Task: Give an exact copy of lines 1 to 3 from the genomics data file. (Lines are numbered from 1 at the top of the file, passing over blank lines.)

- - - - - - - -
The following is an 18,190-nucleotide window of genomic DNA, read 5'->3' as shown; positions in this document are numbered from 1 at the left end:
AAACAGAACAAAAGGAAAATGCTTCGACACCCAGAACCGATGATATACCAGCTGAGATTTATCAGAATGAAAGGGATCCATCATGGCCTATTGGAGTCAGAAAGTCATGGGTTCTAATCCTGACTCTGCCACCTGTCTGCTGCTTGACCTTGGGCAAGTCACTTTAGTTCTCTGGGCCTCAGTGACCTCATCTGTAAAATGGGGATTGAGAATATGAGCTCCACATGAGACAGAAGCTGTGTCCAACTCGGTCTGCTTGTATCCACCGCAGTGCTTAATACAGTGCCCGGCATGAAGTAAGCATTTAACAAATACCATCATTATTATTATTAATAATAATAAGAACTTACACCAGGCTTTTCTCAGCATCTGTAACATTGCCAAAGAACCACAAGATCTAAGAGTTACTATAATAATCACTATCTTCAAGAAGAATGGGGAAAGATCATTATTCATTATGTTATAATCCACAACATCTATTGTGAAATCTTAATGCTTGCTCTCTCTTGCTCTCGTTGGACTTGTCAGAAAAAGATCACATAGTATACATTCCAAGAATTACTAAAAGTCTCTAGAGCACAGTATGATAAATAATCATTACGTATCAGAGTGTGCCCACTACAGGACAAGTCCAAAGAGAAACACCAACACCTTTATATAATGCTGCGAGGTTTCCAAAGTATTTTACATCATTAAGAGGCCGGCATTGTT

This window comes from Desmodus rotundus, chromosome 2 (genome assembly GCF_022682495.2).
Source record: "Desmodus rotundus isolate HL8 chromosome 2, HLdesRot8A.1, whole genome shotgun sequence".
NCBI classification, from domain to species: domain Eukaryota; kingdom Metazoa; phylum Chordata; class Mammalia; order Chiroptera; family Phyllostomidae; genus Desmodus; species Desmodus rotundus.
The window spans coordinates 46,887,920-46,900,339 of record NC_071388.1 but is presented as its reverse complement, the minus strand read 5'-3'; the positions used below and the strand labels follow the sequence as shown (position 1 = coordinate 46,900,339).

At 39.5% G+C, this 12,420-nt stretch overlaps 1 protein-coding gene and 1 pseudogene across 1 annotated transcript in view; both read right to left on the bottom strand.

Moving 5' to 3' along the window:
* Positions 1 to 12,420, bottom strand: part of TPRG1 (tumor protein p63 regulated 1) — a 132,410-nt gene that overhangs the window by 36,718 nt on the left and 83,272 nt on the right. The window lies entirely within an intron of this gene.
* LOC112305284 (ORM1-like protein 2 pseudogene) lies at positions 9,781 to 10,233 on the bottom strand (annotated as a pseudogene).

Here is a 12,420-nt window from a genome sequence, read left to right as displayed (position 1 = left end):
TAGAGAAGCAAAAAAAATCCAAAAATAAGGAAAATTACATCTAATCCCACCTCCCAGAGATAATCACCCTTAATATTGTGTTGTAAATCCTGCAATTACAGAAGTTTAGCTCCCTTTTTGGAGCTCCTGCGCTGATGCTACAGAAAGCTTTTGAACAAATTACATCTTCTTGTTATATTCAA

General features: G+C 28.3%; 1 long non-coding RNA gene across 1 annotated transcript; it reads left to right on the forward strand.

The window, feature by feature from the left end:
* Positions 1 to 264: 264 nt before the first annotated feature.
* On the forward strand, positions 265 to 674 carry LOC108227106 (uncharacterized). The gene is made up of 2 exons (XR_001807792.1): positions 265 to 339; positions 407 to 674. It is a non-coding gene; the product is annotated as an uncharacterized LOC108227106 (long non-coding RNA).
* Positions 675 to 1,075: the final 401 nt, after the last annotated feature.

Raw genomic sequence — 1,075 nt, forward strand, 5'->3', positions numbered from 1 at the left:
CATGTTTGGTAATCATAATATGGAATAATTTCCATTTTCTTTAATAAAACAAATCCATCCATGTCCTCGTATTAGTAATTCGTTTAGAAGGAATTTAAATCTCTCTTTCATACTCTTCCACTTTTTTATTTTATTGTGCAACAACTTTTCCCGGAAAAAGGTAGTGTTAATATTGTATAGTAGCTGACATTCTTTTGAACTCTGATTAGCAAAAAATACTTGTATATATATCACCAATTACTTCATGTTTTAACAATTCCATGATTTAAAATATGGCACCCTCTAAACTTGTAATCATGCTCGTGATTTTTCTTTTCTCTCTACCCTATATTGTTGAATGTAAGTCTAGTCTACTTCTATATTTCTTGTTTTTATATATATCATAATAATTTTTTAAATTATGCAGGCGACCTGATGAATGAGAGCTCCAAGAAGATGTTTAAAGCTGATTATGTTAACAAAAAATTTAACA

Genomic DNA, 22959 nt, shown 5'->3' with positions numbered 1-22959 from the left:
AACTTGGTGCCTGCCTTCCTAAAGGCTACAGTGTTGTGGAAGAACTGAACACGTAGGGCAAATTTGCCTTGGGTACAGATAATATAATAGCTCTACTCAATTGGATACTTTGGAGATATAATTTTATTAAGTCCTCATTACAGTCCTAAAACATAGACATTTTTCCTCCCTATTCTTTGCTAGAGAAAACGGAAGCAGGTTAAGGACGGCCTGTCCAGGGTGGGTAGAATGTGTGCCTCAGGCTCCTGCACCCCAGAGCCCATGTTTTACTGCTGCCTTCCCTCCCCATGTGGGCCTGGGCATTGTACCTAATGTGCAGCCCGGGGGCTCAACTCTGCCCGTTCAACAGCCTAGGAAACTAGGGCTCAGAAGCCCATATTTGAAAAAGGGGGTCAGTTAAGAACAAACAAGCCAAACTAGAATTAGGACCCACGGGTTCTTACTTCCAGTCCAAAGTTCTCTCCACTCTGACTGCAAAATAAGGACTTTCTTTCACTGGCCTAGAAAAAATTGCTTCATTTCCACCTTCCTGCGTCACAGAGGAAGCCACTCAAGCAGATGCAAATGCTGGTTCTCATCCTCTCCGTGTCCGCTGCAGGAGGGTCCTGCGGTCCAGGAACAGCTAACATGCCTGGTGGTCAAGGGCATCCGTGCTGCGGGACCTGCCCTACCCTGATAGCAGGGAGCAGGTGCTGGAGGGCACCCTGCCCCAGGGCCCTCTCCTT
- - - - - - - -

The following is an 18,190-nucleotide window of genomic DNA, read 5'->3' as shown; positions in this document are numbered from 1 at the left end:
AAACAGAACAAAAGGAAAATGCTTCGACACCCAGAACCGATGATATACCAGCTGAGATTTATCAGAATGAAAGGGATCCATCATGGCCTATTGGAGTCAGAAAGTCATGGGTTCTAATCCTGACTCTGCCACCTGTCTGCTGCTTGACCTTGGGCAAGTCACTTTAGTTCTCTGGGCCTCAGTGACCTCATCTGTAAAATGGGGATTGAGAATATGAGCTCCACATGAGACAGAAGCTGTGTCCAACTCGGTCTGCTTGTATCCACCGCAGTGCTTAATACAGTGCCCGGCATGAAGTAAGCATTTAACAAATACCATCATTATTATTATTAATAATAATAAGAACTTACACCAGGCTTTTCTCAGCATCTGTAACATTGCCAAAGAACCACAAGATCTAAGAGTTACTATAATAATCACTATCTTCAAGAAGAATGGGGAAAGATCATTATTCATTATGTTATAATCCACAACATCTATTGTGAAATCTTAATGCTTGCTCTCTCTTGCTCTCGTTGGACTTGTCAGAAAAAGATCACATAGTATACATTCCAAGAATTACTAAAAGTCTCTAGAGCACAGTATGATAAATAATCATTACGTATCAGAGTGTGCCCACTACAGGACAAGTCCAAAGAGAAACACCAACACCTTTATATAATGCTGCGAGGTTTCCAAAGTATTTTACATCATTAAGAGGCCGGCATTGTT

This window comes from Desmodus rotundus, chromosome 2 (genome assembly GCF_022682495.2).